Thursday, July 30, 2009

World Wildlife Foundation donations suspended

At the July 8-10, 2009 G8 summit in L'Aquila, Italy, Allianz (a global insurance company) partnered with the World Wildlife Foundation to deliver and publicize a report on how the 8 richest countries in the world are doing at reducing their greenhouse gases. Sounds good.

WWF/Allianz "does not consider electricity generated by nuclear power a sustainable option", an opinion shared by many. Their trouble was that any simple ranking of countries will show that nuclear power has made France the world leader in reducing greenhouse gases. Since WWF/Allianz doesn't want to promote nuclear power, they cooked the numbers.

They didn't lie. There have been a number of outraged comments about this report, but these folks did not lie. Their footnotes say specifically that numbers for France were "adjusted as if electricity from nuclear power was generated from natural gas." The report also includes, in footnotes, the numbers correctly calculated.

One of those same footnotes says that "without the adjustment, France would rank first with Germany." Unfortunately, this comment is not supported by either facts, or by the WWF/Allianz numbers. By any numeric measure, France is way ahead of the rest of the industrialized world.

Because I feel that this report is intentionally misleading, my wife and I are suspending our donations to the WWF until they amend their report to rank countries based on facts. We're also going to have a talk with a few friends who also donate to the WWF. We don't do business with Allianz, so there's not much leverage there.

Those of you who don't actually care that much about CO2 emissions or global warming can stop here.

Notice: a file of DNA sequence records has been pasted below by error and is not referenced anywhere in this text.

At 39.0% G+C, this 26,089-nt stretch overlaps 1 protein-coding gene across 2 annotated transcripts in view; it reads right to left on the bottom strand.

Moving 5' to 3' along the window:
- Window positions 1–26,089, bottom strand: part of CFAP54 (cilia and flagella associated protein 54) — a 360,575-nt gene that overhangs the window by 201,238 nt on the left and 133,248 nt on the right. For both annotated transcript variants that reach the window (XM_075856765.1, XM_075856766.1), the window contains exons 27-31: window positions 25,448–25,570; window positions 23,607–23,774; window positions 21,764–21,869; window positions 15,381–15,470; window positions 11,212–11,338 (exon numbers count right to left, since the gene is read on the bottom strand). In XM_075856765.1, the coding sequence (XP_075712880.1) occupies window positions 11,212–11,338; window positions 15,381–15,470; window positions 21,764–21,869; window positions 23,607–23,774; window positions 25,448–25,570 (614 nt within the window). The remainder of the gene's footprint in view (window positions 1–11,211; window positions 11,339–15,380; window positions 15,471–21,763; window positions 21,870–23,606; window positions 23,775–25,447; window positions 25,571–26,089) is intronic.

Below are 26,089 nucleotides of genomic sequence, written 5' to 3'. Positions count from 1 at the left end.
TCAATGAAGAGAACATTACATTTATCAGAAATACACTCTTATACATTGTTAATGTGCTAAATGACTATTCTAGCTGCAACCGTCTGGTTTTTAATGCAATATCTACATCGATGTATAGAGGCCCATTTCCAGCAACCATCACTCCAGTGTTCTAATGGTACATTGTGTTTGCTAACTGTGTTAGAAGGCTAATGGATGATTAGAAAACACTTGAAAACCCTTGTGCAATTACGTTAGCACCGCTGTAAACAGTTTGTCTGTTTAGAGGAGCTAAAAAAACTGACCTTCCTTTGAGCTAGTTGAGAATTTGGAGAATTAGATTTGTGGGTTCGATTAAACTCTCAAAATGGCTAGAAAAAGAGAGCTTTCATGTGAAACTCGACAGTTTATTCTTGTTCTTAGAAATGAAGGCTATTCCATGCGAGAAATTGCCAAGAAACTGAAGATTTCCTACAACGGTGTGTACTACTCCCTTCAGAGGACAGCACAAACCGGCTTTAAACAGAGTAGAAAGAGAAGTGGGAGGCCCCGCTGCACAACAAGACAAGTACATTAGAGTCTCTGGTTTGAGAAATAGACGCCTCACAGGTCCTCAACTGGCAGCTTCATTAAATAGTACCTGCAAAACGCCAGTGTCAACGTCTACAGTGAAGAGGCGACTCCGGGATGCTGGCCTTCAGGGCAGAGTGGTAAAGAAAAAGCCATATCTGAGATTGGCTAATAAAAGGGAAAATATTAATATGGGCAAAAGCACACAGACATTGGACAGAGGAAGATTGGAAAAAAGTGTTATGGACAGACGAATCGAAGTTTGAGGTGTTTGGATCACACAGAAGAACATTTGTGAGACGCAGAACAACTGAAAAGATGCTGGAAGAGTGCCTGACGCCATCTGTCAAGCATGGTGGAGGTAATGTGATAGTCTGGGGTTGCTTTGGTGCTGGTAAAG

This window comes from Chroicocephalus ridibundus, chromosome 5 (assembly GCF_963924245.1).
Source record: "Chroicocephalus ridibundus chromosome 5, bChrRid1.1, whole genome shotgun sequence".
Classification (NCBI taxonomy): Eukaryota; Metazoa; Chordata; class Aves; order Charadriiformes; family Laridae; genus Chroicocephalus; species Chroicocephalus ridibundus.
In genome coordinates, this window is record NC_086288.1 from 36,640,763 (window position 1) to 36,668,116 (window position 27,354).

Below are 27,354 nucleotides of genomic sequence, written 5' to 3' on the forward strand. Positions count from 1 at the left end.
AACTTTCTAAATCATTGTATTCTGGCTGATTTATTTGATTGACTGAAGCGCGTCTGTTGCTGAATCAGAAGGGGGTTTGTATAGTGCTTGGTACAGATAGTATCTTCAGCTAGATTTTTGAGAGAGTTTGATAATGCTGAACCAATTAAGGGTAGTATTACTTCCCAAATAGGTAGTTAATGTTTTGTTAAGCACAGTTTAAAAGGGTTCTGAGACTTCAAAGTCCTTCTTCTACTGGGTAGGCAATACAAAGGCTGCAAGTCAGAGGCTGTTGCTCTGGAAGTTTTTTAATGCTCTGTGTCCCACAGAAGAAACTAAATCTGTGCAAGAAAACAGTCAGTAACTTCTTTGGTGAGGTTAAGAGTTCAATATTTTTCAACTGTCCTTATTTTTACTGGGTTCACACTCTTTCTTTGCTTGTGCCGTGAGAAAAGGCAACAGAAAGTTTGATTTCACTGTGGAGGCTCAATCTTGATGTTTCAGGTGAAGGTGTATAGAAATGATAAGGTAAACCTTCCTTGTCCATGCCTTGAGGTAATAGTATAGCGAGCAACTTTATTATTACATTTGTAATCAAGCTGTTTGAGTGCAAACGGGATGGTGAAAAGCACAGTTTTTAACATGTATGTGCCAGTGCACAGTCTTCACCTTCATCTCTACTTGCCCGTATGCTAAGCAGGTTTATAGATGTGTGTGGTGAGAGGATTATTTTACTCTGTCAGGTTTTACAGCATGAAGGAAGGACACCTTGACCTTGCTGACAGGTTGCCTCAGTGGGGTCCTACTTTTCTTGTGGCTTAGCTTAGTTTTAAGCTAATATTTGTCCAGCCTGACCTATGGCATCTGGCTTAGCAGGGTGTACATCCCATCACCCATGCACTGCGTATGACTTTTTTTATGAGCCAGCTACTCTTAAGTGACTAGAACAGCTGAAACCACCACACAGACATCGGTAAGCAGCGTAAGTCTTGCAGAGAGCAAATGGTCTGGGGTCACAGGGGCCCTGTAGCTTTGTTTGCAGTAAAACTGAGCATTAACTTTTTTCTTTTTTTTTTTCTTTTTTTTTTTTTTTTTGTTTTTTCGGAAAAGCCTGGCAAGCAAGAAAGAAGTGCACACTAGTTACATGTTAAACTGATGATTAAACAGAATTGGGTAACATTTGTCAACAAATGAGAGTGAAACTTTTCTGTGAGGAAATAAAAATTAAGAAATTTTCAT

The report ranks the 8 richest countries in terms of their "past, present, and future climate performance". Here I've listed their overall ranking, along with WWF/Allianz' calculation of their emissions per capita and per million dollars of GDP.
  1. Germany (12 tons/capita/year, 384 tons/M$ GDP)
  2. United Kingdom (11 tons/capita/year, 334 tons/M$ GDP)
  3. France (9 tons/capita/year, 276 tons/M$ GDP)
  4. Italy (9 tons/capita/year, 328 tons/M$ GDP)
  5. Japan (12 tons/capita/year, 367 tons/M$ GDP)
  6. Russia (16 tons/capita/year, 1140 tons/M$ GDP)
  7. United States (25 tons/capita/year, 567 tons/M$ GDP)
  8. Canada (24 tons/capita/year, 668 tons/M$ GDP)
France got dinged because they have not improved emissions much since 1990 (they'd already built most of their nuclear fleet by then). I notice they also got dinged for not having strong mandatory targets imposed on utilities to promote energy efficiency. The report fails to note that in France, saving electricity doesn't significantly reduce CO2 emissions, so there is no need for such mandatory targets.

The report completely failed to note that France is building new nuclear power plants on its borders to export more CO2-free power. Not only is this action going to cause more improvement in Germany's CO2 output than Germany's own utility policies, but it is also going to be profitable, which means that France is going to be able to do it AGAIN in a few years. Germany, on the other hand, is busy bankrupting itself with huge feed-in tariffs, and is already switching from expensive, imported aranthracite coal to cheaper domestic brown coal which emits more CO2 and other pollutants.

The United States clearly needs to clean up its act. Which country should we model our environmental policies after?